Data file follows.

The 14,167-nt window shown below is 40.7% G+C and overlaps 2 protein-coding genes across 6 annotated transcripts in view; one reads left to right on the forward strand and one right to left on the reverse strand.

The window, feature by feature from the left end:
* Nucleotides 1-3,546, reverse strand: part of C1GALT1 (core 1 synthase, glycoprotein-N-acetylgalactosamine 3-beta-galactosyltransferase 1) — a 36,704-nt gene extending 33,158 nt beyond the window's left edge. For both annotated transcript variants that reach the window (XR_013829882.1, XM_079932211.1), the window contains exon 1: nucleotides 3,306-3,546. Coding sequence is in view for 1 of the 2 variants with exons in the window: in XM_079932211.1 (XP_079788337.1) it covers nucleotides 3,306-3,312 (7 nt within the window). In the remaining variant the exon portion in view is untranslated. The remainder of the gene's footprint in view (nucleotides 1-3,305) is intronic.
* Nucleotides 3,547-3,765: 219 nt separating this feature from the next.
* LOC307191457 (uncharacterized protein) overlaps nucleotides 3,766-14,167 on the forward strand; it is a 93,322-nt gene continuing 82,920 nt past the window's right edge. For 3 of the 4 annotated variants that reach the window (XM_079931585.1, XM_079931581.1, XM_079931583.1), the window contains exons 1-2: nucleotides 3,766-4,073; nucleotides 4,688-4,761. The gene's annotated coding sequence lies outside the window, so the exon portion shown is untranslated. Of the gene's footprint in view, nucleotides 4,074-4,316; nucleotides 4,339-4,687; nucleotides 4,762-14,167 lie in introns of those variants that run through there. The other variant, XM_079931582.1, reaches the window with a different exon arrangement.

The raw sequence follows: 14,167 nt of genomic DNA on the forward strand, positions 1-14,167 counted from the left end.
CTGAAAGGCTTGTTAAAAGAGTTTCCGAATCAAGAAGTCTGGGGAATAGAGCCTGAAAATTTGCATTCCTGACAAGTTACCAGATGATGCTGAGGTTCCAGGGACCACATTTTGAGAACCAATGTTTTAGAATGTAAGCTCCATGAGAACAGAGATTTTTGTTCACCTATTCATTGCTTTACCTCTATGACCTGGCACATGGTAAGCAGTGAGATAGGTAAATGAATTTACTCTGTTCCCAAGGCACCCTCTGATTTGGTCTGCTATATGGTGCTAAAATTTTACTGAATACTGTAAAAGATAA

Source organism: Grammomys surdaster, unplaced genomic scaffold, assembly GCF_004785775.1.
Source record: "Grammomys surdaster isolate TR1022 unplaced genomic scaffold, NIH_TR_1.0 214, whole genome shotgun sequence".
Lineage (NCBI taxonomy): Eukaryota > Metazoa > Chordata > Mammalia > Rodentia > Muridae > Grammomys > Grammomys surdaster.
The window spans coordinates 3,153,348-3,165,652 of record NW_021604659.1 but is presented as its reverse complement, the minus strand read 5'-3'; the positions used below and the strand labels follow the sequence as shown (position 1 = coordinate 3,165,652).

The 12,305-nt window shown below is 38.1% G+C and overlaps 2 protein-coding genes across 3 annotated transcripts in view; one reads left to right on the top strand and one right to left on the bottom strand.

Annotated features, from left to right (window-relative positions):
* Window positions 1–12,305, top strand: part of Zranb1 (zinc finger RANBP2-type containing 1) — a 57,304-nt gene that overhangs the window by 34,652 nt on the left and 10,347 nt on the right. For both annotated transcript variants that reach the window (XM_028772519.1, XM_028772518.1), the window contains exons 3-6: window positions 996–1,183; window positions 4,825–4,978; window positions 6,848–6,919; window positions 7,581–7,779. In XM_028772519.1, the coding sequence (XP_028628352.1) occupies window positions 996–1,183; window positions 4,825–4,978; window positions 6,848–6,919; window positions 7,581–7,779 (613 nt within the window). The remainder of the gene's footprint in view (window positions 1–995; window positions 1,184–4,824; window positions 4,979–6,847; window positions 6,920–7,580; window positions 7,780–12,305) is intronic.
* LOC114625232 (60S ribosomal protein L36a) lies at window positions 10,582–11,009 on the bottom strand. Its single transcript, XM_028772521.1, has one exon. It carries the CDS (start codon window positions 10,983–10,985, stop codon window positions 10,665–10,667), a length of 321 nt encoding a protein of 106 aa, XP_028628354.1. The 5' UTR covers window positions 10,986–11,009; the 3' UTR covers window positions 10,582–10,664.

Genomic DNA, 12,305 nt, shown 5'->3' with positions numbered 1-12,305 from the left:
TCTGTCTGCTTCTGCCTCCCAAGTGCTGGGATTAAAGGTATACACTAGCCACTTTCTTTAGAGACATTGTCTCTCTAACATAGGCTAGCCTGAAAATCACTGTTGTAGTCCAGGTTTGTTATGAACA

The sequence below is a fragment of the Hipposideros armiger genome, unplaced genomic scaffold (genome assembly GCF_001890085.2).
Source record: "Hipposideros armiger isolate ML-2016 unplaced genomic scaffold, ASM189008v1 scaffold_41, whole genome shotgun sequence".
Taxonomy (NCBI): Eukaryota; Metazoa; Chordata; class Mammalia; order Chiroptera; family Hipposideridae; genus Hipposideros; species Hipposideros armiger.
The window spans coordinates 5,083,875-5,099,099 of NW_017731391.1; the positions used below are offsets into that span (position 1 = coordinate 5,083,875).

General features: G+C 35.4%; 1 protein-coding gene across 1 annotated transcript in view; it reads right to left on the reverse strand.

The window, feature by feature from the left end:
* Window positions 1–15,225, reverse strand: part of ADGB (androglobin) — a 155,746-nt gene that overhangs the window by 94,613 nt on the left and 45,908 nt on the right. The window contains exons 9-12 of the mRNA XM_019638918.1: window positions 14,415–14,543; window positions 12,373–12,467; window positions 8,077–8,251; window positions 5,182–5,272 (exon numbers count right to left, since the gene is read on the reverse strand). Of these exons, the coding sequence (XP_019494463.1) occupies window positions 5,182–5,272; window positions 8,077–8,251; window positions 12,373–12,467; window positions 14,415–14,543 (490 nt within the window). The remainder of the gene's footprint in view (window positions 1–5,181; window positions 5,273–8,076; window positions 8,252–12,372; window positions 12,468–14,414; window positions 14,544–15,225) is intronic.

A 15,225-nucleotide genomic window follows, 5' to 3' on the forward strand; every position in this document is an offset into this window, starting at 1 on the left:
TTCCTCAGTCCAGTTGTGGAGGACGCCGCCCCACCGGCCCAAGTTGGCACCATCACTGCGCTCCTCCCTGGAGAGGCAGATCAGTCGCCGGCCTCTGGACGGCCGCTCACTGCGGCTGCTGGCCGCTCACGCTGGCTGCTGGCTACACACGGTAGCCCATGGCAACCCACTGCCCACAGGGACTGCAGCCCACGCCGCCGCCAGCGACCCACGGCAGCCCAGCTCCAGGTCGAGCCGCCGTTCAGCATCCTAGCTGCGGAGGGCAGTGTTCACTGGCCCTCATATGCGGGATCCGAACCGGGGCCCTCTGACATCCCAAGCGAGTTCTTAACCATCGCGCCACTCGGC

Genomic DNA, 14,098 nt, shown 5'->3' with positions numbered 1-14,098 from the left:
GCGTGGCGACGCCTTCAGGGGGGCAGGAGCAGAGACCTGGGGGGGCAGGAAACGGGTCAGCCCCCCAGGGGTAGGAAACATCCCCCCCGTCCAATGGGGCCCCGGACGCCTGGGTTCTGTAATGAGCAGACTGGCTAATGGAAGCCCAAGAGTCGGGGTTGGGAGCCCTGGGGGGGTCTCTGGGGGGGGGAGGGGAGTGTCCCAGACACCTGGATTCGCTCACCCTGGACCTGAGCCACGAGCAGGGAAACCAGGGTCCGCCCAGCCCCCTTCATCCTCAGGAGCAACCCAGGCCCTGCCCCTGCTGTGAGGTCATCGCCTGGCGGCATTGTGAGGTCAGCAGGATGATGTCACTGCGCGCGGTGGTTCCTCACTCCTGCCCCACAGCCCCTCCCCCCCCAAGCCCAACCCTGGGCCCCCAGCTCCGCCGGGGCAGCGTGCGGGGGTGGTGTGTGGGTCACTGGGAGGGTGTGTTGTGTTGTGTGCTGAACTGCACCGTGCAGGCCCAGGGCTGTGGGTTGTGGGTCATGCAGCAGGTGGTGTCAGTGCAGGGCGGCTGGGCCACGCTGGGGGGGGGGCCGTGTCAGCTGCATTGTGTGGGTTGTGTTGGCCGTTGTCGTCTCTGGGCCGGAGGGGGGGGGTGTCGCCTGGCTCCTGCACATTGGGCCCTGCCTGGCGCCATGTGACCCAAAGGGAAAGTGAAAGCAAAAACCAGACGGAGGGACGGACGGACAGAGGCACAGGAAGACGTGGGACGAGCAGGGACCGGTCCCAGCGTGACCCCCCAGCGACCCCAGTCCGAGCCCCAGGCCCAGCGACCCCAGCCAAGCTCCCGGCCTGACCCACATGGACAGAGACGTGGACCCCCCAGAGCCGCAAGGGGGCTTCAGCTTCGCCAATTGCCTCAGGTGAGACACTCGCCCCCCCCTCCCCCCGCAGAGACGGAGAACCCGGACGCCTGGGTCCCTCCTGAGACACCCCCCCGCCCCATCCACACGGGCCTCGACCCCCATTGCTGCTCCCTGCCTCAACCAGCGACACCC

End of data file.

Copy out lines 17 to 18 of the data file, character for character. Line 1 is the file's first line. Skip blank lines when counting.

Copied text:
TCTGTCTGCTTCTGCCTCCCAAGTGCTGGGATTAAAGGTATACACTAGCCACTTTCTTTAGAGACATTGTCTCTCTAACATAGGCTAGCCTGAAAATCACTGTTGTAGTCCAGGTTTGTTATGAACA

The sequence below is a fragment of the Hipposideros armiger genome, unplaced genomic scaffold (genome assembly GCF_001890085.2).